HI Michael, I was wondering if you could give some advice on the following situation:My roommate and I signed a lease (month after June 2018) with the owner. My roommate (roommate) is moving away from my place (with written notification to the landlord with 2.5 months of termination). At the time, I wrote to my landlord to tell him that I wanted to continue renting and find a new roommate. He said he would increase the rent for the new tenant (by almost $300 a month) and he told me that he would allow me to keep my rent equal. Although it indicates the new rent as a sum for the new lease, I would sign with the new tenant. FYI, he increased the rent by 1.5% in January 2020, and I know that a rent increase is allowed every 12 months. Do I need to sign a new rental agreement or can I ask to continue renting it solo with the current rental price? Or am I now considered free because my roommate has terminated the lease and I have to sign a new lease if I want to continue? Thank you Hello: Whether you find the concept of “common rent” confusing is not surprising, because I think the legal concept is chosen at random for bits and pieces, as it is comfortable right now. Another option, although there is no “common lease,” is “common tenant.” Both of these concepts are much more useful in real estate than in residential rents (in Ontario). I am convinced that the principles of real estate law (such as common tenants and common tenants) in Ontario are being superseded by the ATR and the legal rent created by the ATR. “Common rent” embodies the idea that the survivor of common tenants takes over the entire country (or lease or bank account). The common tenants would require that the survivor retain only his own interest in the property (or other asset) and that the deceased`s estate retains the deceased`s interest.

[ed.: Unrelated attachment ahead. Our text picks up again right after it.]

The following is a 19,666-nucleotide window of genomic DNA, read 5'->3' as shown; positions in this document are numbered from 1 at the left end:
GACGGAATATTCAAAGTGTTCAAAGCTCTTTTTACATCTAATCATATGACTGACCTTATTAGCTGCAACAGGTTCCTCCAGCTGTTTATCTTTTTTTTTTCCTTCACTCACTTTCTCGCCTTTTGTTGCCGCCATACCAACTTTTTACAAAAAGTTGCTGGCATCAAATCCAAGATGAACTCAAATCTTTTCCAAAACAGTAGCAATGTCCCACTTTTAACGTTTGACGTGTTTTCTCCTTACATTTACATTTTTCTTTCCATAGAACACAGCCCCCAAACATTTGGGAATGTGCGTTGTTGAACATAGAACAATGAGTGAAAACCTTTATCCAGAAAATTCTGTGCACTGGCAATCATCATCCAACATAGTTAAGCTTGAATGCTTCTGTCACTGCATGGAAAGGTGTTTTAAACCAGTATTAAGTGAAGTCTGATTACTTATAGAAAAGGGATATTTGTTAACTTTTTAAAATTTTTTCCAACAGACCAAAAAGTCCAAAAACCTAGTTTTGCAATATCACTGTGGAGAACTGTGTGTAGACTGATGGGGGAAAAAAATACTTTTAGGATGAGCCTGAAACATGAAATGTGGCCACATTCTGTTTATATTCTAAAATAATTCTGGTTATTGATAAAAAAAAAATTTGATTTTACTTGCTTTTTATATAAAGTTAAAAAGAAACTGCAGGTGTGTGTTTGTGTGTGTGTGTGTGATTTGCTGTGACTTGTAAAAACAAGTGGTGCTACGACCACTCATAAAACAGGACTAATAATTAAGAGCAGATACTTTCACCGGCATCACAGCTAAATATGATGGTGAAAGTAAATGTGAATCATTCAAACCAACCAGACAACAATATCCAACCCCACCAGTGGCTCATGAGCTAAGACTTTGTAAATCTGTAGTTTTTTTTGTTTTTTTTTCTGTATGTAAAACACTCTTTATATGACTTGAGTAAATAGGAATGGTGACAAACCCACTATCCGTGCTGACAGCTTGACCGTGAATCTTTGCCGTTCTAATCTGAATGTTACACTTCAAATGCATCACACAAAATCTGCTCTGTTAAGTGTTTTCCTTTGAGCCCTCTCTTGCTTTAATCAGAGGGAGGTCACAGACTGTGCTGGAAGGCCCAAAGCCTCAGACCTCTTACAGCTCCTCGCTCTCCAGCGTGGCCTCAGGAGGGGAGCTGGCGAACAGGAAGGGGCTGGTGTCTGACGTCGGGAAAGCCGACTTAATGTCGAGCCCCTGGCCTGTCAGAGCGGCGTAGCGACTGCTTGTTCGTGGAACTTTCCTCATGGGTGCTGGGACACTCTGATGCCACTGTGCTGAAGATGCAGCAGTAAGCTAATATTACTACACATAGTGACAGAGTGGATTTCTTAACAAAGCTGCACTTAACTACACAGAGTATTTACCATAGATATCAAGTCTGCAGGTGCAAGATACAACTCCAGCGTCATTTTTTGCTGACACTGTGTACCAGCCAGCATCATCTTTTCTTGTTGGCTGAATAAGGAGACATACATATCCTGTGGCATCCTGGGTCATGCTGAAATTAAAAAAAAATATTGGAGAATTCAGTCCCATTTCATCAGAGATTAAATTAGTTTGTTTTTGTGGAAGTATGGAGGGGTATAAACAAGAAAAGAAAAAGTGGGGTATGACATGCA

How exactly are these concepts (common rent, common tenants) useful in the concept of a rental property contract— in my opinion not. It seems that concepts are used, if we are looking for a specific result, the concepts are chosen and the wrong right is then done. In his manual, Jack Fleming says that rentals in Ontario are “legal.” I very much like this idea because it explains the aspects and reality of Ontario`s leasing contracts (cannot freely contract, month by month, term security for an indeterminate period, subject to limited exceptions) that do not contemplate the traditional principles of real estate law. Having said that, there are aspects of leasing that are (i.e. the real problems of tenants and landlords) that the law does not address, so there is a bit of a vacuum in the direction to take to solve the problems. Anyway, I`m not sure the above helps you solve your problem, and I don`t see how immersion in the common rent law will all but confuse. Is it fair to say this? You signed a single lease with three people as tenants. This single rental document had a fixed term and can now be done from month to month. The rent set on the rental agreement is an amount for the entire rental unit. The rental unit is the whole house and not individual rooms for the people mentioned in the rental agreement. Individuals are independent people, i.e.
roommates, who are each your tenants under a single tenancy agreement.